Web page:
Ohio State University researchers are reporting that the Amish may be one of the fastest growing religious group in America. It’s arguable that that distinction currently belongs to the non-religious:
A new census of the Amish population in the United States estimates that a new Amish community is founded, on average, about every 3 ½ weeks, and shows that more than 60 percent of all existing Amish settlements have been founded since 1990.
This pattern suggests the Amish are growing more rapidly than most other religions in the United States, researchers say. Unlike other religious groups, however, the growth is not driven by converts joining the faith, but instead can be attributed to large families and high rates of baptism.
The researchers who compiled the census used a variety of sources to produce this count, including current and archival settlement directories and statistics from publications that cover some of the largest Amish communities, as well as by calculating estimates based on research-based facts about Amish settlement characteristics.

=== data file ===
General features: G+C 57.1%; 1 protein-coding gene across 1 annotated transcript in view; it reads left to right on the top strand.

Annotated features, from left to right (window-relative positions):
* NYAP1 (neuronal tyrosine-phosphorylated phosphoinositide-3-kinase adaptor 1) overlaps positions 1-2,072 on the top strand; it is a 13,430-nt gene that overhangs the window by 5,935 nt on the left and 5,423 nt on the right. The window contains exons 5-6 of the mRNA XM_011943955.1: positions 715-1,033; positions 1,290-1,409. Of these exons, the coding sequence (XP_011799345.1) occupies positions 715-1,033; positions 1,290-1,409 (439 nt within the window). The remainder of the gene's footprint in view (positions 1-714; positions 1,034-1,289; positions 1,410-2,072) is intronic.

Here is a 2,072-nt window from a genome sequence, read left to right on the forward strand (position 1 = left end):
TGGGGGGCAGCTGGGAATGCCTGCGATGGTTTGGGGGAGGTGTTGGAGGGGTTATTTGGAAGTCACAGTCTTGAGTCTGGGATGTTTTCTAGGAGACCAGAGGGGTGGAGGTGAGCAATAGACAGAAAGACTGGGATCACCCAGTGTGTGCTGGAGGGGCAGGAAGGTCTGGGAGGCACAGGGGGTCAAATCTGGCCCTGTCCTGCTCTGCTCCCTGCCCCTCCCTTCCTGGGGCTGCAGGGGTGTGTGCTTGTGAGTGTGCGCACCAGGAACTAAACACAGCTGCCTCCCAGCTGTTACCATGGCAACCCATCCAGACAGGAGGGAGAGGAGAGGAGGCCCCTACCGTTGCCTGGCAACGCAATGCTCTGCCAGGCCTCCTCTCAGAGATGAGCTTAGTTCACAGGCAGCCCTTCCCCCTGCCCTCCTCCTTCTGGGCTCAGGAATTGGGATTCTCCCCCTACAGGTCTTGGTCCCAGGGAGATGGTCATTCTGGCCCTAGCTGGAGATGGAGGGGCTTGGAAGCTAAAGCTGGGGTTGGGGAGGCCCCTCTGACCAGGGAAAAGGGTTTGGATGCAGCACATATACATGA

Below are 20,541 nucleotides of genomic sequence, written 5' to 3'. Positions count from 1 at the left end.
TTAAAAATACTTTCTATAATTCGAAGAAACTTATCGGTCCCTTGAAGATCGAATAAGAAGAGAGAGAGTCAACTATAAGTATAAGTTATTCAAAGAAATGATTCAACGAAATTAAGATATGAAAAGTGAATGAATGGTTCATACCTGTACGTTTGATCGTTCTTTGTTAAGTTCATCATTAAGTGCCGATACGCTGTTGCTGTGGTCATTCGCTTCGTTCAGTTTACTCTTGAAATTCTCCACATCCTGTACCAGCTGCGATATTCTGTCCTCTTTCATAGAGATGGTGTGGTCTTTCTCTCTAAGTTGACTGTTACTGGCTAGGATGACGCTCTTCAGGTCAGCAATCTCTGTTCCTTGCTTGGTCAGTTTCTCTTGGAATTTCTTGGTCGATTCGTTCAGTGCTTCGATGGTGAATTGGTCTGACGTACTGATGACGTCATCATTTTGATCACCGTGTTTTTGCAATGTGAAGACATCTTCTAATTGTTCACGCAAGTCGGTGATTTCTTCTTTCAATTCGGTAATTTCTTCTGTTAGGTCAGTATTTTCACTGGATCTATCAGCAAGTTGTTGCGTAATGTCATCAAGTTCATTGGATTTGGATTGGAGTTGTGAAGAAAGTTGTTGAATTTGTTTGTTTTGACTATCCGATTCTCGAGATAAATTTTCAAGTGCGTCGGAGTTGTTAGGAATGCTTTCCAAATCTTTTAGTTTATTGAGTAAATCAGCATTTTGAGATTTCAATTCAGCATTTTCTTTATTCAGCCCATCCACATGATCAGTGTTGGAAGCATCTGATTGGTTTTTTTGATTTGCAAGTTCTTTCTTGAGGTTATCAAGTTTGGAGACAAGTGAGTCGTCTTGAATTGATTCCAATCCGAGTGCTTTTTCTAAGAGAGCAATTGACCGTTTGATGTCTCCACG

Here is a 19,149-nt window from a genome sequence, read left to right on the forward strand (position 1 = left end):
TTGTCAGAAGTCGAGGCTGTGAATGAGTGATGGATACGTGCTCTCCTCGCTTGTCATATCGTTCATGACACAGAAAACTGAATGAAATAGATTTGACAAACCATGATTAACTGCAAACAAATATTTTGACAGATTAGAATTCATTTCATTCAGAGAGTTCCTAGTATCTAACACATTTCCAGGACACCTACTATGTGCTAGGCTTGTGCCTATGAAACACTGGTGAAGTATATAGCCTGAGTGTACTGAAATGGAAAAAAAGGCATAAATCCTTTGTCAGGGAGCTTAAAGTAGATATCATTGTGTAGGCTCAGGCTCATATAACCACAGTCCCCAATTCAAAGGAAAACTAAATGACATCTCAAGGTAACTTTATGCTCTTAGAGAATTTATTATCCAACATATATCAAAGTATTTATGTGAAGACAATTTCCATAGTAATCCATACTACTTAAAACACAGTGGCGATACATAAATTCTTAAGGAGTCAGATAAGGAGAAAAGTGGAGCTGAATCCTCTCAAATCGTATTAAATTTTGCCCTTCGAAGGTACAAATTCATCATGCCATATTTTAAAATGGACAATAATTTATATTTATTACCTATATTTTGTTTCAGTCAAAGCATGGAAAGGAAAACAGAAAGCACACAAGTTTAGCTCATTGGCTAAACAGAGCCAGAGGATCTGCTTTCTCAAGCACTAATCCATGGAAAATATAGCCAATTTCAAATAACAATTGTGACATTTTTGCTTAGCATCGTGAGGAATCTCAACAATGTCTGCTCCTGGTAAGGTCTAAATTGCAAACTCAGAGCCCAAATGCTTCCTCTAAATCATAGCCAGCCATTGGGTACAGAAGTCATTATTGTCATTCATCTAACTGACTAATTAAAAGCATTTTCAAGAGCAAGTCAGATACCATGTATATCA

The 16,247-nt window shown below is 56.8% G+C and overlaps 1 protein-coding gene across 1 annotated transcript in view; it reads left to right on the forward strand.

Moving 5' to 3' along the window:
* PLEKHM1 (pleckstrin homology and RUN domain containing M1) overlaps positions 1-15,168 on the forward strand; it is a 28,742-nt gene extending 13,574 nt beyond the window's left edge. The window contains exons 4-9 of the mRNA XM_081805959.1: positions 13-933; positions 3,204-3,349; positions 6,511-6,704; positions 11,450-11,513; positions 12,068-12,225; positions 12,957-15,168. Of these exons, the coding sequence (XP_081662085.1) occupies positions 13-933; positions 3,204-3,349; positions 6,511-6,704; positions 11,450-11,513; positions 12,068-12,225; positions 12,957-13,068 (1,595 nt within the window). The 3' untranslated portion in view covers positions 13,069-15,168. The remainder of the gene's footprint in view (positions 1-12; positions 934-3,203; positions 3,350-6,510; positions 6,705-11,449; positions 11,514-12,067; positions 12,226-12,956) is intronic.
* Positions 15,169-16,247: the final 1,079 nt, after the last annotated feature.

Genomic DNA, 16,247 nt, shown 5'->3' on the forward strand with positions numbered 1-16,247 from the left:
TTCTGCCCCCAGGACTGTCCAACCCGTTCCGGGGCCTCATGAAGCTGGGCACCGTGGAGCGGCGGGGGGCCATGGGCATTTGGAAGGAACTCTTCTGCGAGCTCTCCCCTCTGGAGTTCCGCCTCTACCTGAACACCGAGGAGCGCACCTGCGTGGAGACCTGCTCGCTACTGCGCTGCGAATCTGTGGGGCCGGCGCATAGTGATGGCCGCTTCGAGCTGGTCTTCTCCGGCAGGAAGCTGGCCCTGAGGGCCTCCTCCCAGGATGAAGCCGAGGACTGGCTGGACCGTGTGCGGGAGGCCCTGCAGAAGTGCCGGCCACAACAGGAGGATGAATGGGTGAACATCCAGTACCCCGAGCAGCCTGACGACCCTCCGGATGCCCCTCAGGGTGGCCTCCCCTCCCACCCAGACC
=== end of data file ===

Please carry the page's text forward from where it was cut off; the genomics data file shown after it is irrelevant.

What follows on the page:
“The Amish are one of the fastest-growing religious groups in North America,” said Joseph Donnermeyer, professor of rural sociology in Ohio State’s School of Environment and Natural Resources, who led the census project. “They’re doubling their population about every 21 to 22 years, primarily because they produce large families and the vast majority of daughters and sons remain in the community as adults baptized into the faith, starting their own families and sustaining their religious beliefs and practices.”
It still seems like a leap to say growth will continue at the same pace indefinitely…
Also, keep in mind there are only about 250,000 Amish according to the U.S. Census — a fraction of a fraction of the population. Rapid growth for them doesn’t necessarily mean they’re taking over anytime soon — unless there’s reason to think the growth will be sustained.
(Thanks to Ashley for the link!)